(TRENTON) – Legislation by Assemblyman Angel Fuentes (D-Camden/Gloucester) to establish a bill of rights for the parents and siblings of persons with developmental abilities was approved today by the General Assembly. “Parents and siblings of individuals with disabilities are deeply involved in the decisions that affect the health and well-being of their loved-one,” said Assemblyman Fuentes. “It is vital that they receive the support and resources needed for them to adequately make informed, meaningful decisions as they navigate the healthcare system.” The bill states that an authorized family member of a person with a developmental disability shall have the right: • To be treated with consideration and respect; • To receive information necessary on a need-to-know basis to make informed decisions, when appropriate, about the care of a person; • To receive information and correspondence in writing; • To receive return phone calls within a reasonable time frame; • To be given clear, up-to-date, understandable and honest information about the system of services for persons with developmental disabilities • To be given clear information about the authorized family member’s status within the service system and what the parent can reasonably expect from it currently and in the future; • To have meaningful participation and input into, ongoing review of, and involvement with, the person’s plan of care, including, but not limited to, an individual family service plan; • To have a method of recourse if the authorized family member feels the person’s plan of care is not being implemented or the person is not receiving adequate care appropriate to the person’s need; • To be free from retaliation if a complaint is made; and • To be advised in writing of any laws, rules or regulations that apply to a parent’s ability to access information or participate in decisions about a person’s life, including by not limited to guardianship issues and access to records, reports, plans of care and other pertinent information. “When it comes to individuals with disabilities, family members should be treated as partners in care and afforded the proper respect that role demands,” added Assemblyman Fuentes. “With this Bill of Rights, we are paving the way for the health care industry to recognize that role and make the appropriate changes in the way they coordinate with these individuals.” The Division of Developmental Disabilities in the Department of Human Services would be required to prepare and distribute the listing to every case manager of a person with a developmental disability. The listing also must be posted in a conspicuous place in each office of the Divisions of Developmental Disabilities and Disabilities Services in the state and in each of the state developmental centers.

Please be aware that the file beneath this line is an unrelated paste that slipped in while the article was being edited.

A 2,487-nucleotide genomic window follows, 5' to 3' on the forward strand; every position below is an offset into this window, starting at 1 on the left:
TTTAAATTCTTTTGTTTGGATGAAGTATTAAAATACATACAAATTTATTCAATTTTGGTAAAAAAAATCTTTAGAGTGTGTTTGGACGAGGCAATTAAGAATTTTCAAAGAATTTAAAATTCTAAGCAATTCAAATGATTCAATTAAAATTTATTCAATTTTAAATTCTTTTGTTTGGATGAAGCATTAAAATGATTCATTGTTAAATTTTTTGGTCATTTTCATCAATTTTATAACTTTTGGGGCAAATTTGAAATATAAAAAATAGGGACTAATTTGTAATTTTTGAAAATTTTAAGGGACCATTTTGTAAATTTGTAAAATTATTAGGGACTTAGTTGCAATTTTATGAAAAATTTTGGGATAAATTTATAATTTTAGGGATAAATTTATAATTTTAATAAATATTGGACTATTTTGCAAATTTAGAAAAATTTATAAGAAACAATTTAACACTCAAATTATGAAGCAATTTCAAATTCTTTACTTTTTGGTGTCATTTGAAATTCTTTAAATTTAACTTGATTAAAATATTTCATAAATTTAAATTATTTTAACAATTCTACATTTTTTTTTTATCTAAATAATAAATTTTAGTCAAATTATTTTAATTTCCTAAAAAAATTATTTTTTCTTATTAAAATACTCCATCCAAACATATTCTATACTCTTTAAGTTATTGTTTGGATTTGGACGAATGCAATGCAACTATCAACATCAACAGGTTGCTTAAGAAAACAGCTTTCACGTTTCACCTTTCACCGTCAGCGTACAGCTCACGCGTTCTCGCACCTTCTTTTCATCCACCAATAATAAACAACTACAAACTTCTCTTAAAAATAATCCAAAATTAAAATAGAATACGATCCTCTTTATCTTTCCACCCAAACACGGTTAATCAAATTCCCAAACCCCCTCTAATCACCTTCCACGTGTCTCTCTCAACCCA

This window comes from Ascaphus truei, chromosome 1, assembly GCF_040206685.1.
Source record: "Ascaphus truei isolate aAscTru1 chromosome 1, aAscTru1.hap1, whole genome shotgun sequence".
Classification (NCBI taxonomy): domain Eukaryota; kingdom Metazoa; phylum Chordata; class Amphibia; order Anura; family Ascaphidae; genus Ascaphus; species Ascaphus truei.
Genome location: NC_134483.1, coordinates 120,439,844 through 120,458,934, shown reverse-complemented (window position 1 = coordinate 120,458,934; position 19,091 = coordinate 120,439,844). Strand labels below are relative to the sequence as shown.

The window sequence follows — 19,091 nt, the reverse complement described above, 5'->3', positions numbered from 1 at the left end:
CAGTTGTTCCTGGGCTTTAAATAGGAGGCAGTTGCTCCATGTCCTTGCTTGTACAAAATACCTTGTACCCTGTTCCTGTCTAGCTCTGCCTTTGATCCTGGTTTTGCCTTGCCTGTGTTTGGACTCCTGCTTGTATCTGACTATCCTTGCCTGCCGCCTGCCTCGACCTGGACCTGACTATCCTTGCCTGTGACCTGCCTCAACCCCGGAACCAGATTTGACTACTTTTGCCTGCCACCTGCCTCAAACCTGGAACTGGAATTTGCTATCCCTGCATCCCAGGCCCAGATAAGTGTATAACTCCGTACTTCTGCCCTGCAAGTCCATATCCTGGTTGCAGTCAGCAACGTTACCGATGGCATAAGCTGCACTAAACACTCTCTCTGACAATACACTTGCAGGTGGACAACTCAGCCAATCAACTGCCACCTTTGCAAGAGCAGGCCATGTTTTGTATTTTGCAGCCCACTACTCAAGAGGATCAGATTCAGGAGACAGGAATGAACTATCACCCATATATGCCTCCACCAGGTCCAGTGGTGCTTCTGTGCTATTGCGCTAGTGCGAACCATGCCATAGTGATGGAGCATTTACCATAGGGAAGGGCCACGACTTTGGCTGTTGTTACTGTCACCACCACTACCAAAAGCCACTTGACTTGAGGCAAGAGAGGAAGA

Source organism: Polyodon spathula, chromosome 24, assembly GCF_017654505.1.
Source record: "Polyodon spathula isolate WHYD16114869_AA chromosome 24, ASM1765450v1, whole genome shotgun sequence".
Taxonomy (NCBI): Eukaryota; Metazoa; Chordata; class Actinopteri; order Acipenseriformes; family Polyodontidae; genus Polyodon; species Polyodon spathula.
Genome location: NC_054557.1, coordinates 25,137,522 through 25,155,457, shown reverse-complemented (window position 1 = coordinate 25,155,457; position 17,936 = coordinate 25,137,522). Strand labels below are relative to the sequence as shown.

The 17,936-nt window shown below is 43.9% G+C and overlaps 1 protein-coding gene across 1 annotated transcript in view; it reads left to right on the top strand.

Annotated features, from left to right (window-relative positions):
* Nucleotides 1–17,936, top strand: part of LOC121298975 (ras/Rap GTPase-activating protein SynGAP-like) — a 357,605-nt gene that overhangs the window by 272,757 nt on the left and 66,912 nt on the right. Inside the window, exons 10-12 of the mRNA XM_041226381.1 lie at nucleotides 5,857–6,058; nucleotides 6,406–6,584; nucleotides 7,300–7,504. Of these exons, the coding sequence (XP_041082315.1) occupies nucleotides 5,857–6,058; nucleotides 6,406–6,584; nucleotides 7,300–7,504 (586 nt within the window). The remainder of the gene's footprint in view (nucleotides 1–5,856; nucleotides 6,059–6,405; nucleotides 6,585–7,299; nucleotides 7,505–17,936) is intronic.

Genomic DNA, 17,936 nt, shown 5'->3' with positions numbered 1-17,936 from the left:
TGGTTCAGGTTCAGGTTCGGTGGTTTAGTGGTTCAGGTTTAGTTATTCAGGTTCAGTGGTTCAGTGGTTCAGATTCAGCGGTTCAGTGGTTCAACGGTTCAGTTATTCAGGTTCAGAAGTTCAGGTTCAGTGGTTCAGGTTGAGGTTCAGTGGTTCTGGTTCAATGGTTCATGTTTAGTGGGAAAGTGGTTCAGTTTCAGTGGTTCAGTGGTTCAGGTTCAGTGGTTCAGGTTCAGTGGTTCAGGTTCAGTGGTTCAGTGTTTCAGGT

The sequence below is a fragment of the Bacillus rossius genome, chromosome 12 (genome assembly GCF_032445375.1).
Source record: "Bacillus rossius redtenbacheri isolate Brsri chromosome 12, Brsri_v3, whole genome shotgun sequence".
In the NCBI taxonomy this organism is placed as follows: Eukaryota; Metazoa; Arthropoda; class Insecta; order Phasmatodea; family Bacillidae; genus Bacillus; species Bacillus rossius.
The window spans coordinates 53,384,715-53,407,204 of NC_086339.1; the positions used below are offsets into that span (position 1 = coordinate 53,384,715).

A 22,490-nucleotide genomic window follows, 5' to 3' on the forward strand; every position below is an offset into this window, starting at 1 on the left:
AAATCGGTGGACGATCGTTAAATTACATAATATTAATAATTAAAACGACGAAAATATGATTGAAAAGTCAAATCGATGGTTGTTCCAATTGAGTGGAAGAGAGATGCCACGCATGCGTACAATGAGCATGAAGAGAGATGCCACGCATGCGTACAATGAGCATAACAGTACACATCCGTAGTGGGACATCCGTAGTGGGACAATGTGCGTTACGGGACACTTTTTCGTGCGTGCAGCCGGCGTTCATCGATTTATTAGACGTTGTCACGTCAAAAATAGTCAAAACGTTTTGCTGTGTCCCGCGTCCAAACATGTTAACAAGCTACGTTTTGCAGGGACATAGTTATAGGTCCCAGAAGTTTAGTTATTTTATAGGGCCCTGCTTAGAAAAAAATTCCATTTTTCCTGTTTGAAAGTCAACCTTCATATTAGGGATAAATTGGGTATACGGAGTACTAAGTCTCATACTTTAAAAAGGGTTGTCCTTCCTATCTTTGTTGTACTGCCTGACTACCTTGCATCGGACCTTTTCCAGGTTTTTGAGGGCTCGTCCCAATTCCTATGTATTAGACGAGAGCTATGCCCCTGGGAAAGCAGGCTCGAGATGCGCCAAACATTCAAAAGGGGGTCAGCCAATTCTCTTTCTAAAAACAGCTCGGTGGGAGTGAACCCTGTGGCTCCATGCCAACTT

"The governor still has to come to bat."